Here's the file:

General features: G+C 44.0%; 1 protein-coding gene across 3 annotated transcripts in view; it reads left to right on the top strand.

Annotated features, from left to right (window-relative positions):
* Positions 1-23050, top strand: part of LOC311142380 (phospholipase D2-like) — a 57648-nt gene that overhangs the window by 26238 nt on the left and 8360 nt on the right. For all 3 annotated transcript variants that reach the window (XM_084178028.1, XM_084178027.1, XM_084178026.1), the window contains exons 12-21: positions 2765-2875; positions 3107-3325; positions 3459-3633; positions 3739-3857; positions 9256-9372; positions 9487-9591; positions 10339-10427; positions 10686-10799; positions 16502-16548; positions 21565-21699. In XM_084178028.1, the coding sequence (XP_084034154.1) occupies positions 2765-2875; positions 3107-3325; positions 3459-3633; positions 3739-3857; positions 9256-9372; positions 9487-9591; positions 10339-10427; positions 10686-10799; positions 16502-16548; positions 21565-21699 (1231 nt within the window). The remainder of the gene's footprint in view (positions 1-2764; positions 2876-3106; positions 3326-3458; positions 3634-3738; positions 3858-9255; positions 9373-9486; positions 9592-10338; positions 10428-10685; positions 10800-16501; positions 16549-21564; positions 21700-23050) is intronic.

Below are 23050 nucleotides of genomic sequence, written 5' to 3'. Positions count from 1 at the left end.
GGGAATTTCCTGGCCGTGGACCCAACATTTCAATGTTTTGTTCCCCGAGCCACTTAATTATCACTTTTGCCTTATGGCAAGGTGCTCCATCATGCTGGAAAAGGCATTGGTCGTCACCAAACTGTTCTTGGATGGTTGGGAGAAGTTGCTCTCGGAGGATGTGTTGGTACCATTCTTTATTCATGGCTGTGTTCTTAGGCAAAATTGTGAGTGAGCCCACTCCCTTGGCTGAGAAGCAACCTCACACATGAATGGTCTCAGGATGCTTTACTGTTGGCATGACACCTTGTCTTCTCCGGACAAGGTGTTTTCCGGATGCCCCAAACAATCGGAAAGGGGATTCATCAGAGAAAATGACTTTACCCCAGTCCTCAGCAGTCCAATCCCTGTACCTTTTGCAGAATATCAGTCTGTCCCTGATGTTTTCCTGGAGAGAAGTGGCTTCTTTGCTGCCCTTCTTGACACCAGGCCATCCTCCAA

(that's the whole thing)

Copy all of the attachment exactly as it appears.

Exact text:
General features: G+C 44.0%; 1 protein-coding gene across 3 annotated transcripts in view; it reads left to right on the top strand.

Annotated features, from left to right (window-relative positions):
* Positions 1-23050, top strand: part of LOC311142380 (phospholipase D2-like) — a 57648-nt gene that overhangs the window by 26238 nt on the left and 8360 nt on the right. For all 3 annotated transcript variants that reach the window (XM_084178028.1, XM_084178027.1, XM_084178026.1), the window contains exons 12-21: positions 2765-2875; positions 3107-3325; positions 3459-3633; positions 3739-3857; positions 9256-9372; positions 9487-9591; positions 10339-10427; positions 10686-10799; positions 16502-16548; positions 21565-21699. In XM_084178028.1, the coding sequence (XP_084034154.1) occupies positions 2765-2875; positions 3107-3325; positions 3459-3633; positions 3739-3857; positions 9256-9372; positions 9487-9591; positions 10339-10427; positions 10686-10799; positions 16502-16548; positions 21565-21699 (1231 nt within the window). The remainder of the gene's footprint in view (positions 1-2764; positions 2876-3106; positions 3326-3458; positions 3634-3738; positions 3858-9255; positions 9373-9486; positions 9592-10338; positions 10428-10685; positions 10800-16501; positions 16549-21564; positions 21700-23050) is intronic.

Below are 23050 nucleotides of genomic sequence, written 5' to 3'. Positions count from 1 at the left end.
GGGAATTTCCTGGCCGTGGACCCAACATTTCAATGTTTTGTTCCCCGAGCCACTTAATTATCACTTTTGCCTTATGGCAAGGTGCTCCATCATGCTGGAAAAGGCATTGGTCGTCACCAAACTGTTCTTGGATGGTTGGGAGAAGTTGCTCTCGGAGGATGTGTTGGTACCATTCTTTATTCATGGCTGTGTTCTTAGGCAAAATTGTGAGTGAGCCCACTCCCTTGGCTGAGAAGCAACCTCACACATGAATGGTCTCAGGATGCTTTACTGTTGGCATGACACCTTGTCTTCTCCGGACAAGGTGTTTTCCGGATGCCCCAAACAATCGGAAAGGGGATTCATCAGAGAAAATGACTTTACCCCAGTCCTCAGCAGTCCAATCCCTGTACCTTTTGCAGAATATCAGTCTGTCCCTGATGTTTTCCTGGAGAGAAGTGGCTTCTTTGCTGCCCTTCTTGACACCAGGCCATCCTCCAA